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Can you teach yourself to play the piano?

Woman and boy sit at a white piano
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Playing the piano is a joyous thing to be able to do at any age, a fulfilling and valuable life skill that can bring you untold hours of enjoyment, so it’s no surprise that thousands of people decide to learn to play piano every day. The question is, do you really need costly in-person lessons, or can you teach yourself to play the piano for free in the comfort of your own home?

The broad answer to this is a resounding yes - especially in today’s climate where YouTube tutorials proliferate in abundance and there are many dedicated online piano lessons resources available to help you learn to play at your own pace - with free trials available and reasonable monthly subscription fees. As with any self-taught endeavour, your degree of success will depend a lot on your innate abilities, but you can definitely make progress whatever your ability.

Back in the pre-internet era, the most common method of self-teaching for non-classical players was playing along to songs on the radio by ear. Now, however, we’ve never had it so good, with a wide range of options for budding keyboardists who don’t want to take the more traditional lesson-based route. So what steps do you need to take exactly?

Get your hands on an instrument

Bluetoothability

Single headphone earcup resting on the keys of a piano

(Image credit: Getty/Plateresca)

Some digital pianos such as Roland’s GO:PIANO GO-88P feature Bluetooth audio functionality. This means they can stream audio from services such as Apple Music and Spotify through the keyboard’s onboard speakers so you can then jam along over the top using the built-in sounds, making for a fun and efficient way to learn the piano.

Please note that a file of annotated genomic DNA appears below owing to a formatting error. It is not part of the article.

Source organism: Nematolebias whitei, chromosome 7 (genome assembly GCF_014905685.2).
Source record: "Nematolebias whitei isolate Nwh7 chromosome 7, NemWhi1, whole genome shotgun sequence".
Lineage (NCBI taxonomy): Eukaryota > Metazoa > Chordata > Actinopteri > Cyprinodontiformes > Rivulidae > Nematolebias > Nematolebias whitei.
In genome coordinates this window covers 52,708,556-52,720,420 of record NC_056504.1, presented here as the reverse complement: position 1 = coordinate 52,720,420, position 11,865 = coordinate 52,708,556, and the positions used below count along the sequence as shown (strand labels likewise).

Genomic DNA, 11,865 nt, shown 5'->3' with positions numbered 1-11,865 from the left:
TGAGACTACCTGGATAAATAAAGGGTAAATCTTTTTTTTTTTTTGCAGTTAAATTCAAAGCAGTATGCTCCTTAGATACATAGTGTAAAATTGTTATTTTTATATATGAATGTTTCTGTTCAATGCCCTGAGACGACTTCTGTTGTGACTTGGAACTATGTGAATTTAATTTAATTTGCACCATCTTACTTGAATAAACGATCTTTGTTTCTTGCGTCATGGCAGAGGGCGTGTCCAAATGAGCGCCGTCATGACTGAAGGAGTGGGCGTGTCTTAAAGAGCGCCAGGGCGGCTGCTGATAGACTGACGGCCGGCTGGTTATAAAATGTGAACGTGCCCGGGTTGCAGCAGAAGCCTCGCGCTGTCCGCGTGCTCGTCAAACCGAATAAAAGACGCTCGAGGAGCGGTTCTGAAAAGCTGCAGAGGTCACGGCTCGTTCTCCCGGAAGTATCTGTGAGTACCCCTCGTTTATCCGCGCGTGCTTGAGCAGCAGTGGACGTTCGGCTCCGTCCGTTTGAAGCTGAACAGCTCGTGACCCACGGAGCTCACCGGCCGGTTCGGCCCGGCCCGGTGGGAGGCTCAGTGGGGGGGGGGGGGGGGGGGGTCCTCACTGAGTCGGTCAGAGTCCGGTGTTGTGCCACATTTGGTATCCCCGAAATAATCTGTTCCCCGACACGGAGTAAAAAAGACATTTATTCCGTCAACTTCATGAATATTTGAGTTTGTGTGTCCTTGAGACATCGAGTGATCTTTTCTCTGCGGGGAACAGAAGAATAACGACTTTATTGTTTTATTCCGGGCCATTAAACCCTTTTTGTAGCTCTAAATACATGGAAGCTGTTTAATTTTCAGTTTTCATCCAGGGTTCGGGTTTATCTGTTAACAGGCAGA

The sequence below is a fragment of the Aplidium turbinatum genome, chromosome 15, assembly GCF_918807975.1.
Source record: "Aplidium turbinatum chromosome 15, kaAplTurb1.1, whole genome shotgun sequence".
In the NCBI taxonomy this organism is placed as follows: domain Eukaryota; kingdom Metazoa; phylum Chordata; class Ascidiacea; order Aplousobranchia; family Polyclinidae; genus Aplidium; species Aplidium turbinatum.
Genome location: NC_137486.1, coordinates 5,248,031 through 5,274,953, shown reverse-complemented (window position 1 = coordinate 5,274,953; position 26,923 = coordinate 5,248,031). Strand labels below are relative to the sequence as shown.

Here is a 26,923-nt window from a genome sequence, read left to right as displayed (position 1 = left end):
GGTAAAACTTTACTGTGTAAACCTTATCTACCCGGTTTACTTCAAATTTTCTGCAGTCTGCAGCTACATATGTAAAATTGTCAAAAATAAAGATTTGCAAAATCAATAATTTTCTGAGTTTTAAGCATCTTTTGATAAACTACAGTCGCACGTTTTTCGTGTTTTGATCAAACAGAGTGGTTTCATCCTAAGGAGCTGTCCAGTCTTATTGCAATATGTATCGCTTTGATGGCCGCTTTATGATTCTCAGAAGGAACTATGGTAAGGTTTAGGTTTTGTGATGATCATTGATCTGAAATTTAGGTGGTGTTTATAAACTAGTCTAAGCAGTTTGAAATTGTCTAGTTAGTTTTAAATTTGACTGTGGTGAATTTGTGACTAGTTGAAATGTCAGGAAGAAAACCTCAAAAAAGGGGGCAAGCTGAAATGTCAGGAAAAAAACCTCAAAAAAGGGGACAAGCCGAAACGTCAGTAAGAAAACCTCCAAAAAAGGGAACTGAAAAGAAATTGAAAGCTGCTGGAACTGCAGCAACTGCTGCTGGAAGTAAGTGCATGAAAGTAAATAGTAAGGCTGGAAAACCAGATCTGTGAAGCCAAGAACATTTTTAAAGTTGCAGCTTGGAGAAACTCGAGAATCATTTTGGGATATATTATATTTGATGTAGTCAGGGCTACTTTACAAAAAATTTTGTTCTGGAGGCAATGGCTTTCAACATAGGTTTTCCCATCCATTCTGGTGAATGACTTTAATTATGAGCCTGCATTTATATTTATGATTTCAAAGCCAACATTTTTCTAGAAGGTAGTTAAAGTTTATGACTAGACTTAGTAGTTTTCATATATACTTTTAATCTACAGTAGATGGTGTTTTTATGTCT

There are various factors that can determine what type of beginner keyboard is best for you to learn on. If you’re headed down the traditional piano route, but don’t have an acoustic piano in the house, a digital piano with 88 full-size weighted keys and high quality sampled acoustic piano sounds is your best bet. If you’re just after having some fun playing keyboards along to your favourite songs, almost any entry-level home keyboard will suffice. For this article, we’re going to lean more towards the traditional piano route, as this approach will effectively cover both bases.

You’ll be much more motivated if settling down to play your piano is a faff-free affair, so it’s preferable to find an instrument that you can just sit down at, switch on and play. Most big manufacturers - the likes of Yamaha, Roland, Kawai, Korg or Casio - make excellent affordable, entry-level and beginner digital pianos with built-in speakers that can spring into action at the touch of a single button. The Roland FP-10 or Yamaha P-45 are popular example models.

Get familiar with the keys

Woman sits at piano with sheet music on a tablet

(Image credit: Getty/Luis Alvarez)

Learning the piano is fun and exciting, but also challenging, and one big problem self-starters often face is knowing just where to begin. So, once you’ve got yourself an instrument, start by taking the time to get to know it. Familiarise yourself with the layout of the keys and get to know their names - for instance, C is always just to the left of each cluster of two black notes, while F is to the left of each cluster of three black notes, and so on. If you use sticky labels to help with this, make sure they’re easily removable so they don’t damage your piano’s keys if and when you attempt to remove them.

Get some exercise

There are loads of basic exercises to help get you off the ground with basic dexterity, finger strength and independence, but there’s no substitute for good old scales. Universally vilified by students pretty much everywhere, there’s no doubt that scales are a great way to familiarise your fingers with the keys. The most basic is the C major scale.